Chris: I think from the beginning of the season it was clear that the offense was off. And not in the sense that “Wow, these guys can’t make shots” type of off, because that was obvious. But something just felt weird. It was like there was no true identity. Some games the focus was to feed Braden Burke and Aaron Tate. For other games, it was like they wanted to run but didn’t really have the pieces to do so.

Going small has helped a lot, but it should be noted that the rotation really trimmed down these past few weeks too. Billy Giles, who got a little run in the LIU game, barely plays anymore. Roberto Mantovani doesn’t play. Jordan Lester started some games early in the season and hasn’t played since. We’ve seen a little more Lorenzen Wright Jr. because of it. This team was always athletic, but now it feels like the right pieces are out on the floor to showcase that athleticism to its full potential.

As for this upcoming game, I’m still up in the air on what to think.

Lee: In the first meeting, RMU had complete control of the game. They led by 10 at one point, and then the wheels fell off. I think they went like nine minutes without a point. That’s how you lose a game when you don’t let your opponent score 50 points.

Chris: There are two things that scare me. Like you mentioned, this offense is totally capable of not scoring for hours. I mean, there’s almost a skill to it. It’s like watching the regulars at a bar come in night after night. You want to help, but there’s really nothing you can do.

I’m also terrified of Junior Robinson. He’s capable of hurting opponents with his passing and long-range shooting. That kid just has an “it” factor to him. I feel extremely uncomfortable when he has the ball.

Lee: A few keys — Turnovers. This is obvious but when you play the Mount you MUST take care of the ball. It can’t hurt that RMU will likely have four guards on the floor at all times. They got some easy buckets breaking the press in the second meeting.

Next, gotta make open shots. When you play a team that pressures you all the time, you have opportunities to break it and get good looks either at the rim or from three. RMU is shooting well from three lately, for their season standards anyway (9-24 at LIU, 10-18 vs SHU, 8-22 vs FDU, all well above their season average of 31 percent), and they’ll need to continue that trend. In the second meeting, RMU went 3-13 from downtown. That won’t cut it. Neither will missing plus man break opportunities (2-on-1, 3-on-2 etc). I can recall five or six easy layups that were missed versus LIU. Gotta convert those opportunities. I believe with the way RMU is playing, they’ll continue to ride Uncle Mo, to a 65-60 win, and another trip to the title game. Chris, what does Andy Toole need to get from his team to make it back to the NEC Title game?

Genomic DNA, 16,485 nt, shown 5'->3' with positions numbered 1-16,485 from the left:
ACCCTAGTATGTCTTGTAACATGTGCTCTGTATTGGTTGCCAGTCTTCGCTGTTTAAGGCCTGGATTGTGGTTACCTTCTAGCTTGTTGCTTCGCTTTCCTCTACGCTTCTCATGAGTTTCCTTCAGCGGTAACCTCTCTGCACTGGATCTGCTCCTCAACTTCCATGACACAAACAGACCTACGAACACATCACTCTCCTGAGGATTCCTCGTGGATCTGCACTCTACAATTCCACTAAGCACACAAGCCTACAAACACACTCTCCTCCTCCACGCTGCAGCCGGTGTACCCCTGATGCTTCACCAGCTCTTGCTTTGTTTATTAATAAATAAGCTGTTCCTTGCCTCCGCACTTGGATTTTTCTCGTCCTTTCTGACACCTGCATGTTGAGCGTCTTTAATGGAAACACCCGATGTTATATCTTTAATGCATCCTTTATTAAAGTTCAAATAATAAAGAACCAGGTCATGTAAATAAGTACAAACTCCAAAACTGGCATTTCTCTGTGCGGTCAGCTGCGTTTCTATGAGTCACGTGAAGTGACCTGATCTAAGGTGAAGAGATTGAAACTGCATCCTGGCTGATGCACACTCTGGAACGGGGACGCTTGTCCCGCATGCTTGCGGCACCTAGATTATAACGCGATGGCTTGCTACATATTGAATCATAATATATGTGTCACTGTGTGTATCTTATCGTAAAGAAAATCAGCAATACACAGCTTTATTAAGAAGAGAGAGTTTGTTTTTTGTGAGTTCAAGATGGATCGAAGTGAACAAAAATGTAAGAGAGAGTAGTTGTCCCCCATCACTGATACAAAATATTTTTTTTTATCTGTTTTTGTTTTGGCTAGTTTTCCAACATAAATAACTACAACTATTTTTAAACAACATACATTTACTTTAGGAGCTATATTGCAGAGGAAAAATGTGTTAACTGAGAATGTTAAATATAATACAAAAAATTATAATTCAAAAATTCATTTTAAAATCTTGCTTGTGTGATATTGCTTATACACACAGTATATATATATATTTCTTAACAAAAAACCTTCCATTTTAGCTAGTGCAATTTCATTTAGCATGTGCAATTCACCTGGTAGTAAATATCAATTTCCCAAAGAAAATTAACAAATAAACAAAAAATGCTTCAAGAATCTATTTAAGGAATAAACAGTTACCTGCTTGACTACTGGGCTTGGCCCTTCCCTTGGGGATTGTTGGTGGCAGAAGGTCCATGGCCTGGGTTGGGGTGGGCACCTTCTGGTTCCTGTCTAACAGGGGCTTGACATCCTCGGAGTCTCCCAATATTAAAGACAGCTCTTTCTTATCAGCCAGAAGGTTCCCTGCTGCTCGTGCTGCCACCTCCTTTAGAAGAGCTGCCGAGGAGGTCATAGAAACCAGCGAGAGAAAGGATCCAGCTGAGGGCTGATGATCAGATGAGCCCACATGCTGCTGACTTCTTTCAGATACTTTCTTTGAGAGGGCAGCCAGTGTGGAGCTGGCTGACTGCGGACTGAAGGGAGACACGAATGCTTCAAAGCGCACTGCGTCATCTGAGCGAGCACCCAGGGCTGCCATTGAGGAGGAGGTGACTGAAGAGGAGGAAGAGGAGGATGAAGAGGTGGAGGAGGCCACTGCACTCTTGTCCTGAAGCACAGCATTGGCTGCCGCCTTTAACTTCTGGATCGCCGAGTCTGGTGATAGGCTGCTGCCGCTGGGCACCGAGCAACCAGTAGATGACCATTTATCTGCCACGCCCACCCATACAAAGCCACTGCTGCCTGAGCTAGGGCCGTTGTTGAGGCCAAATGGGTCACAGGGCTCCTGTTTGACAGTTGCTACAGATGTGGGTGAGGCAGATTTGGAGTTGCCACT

Chris: Those are all great points, but I think I’m worried that this group of guys are who they are. Yes, they have to convert at the rim and make open shots, but overall, these guys just aren’t very good at that. The good news is Mount St. Mary’s isn’t an offensive juggernaut either.

I think we’ll get a good feel for this game early. I would love to see the guys take it to the rim and really attack Mawdo Sallah. He only got credit for one block last game. It felt like 11.

You know what else I hope happens? I hope Toole is in Dachon Burke’s ear 24/7. Burke wasn’t named to the NEC all-rookie team, but Mount St. Mary’s Miles Wilson was. Burke is one of the best defenders in the NEC but didn’t even seem to be in the discussion for DPOY. “You mean to tell me those guys are better than you?” Dachon is going to take Elijah Long out of this game. He’s already done it twice and will do it again. The same goes for Kavon Stewart. “You mean you’re the most experienced point guard in this conference, you’ve shown up in the biggest moments and you weren’t even named to an all-conference team?”

There’s nothing more dangerous than a team with momentum and a chip on its shoulder.

Robert Morris: 66

Mount St. Mary’s: 63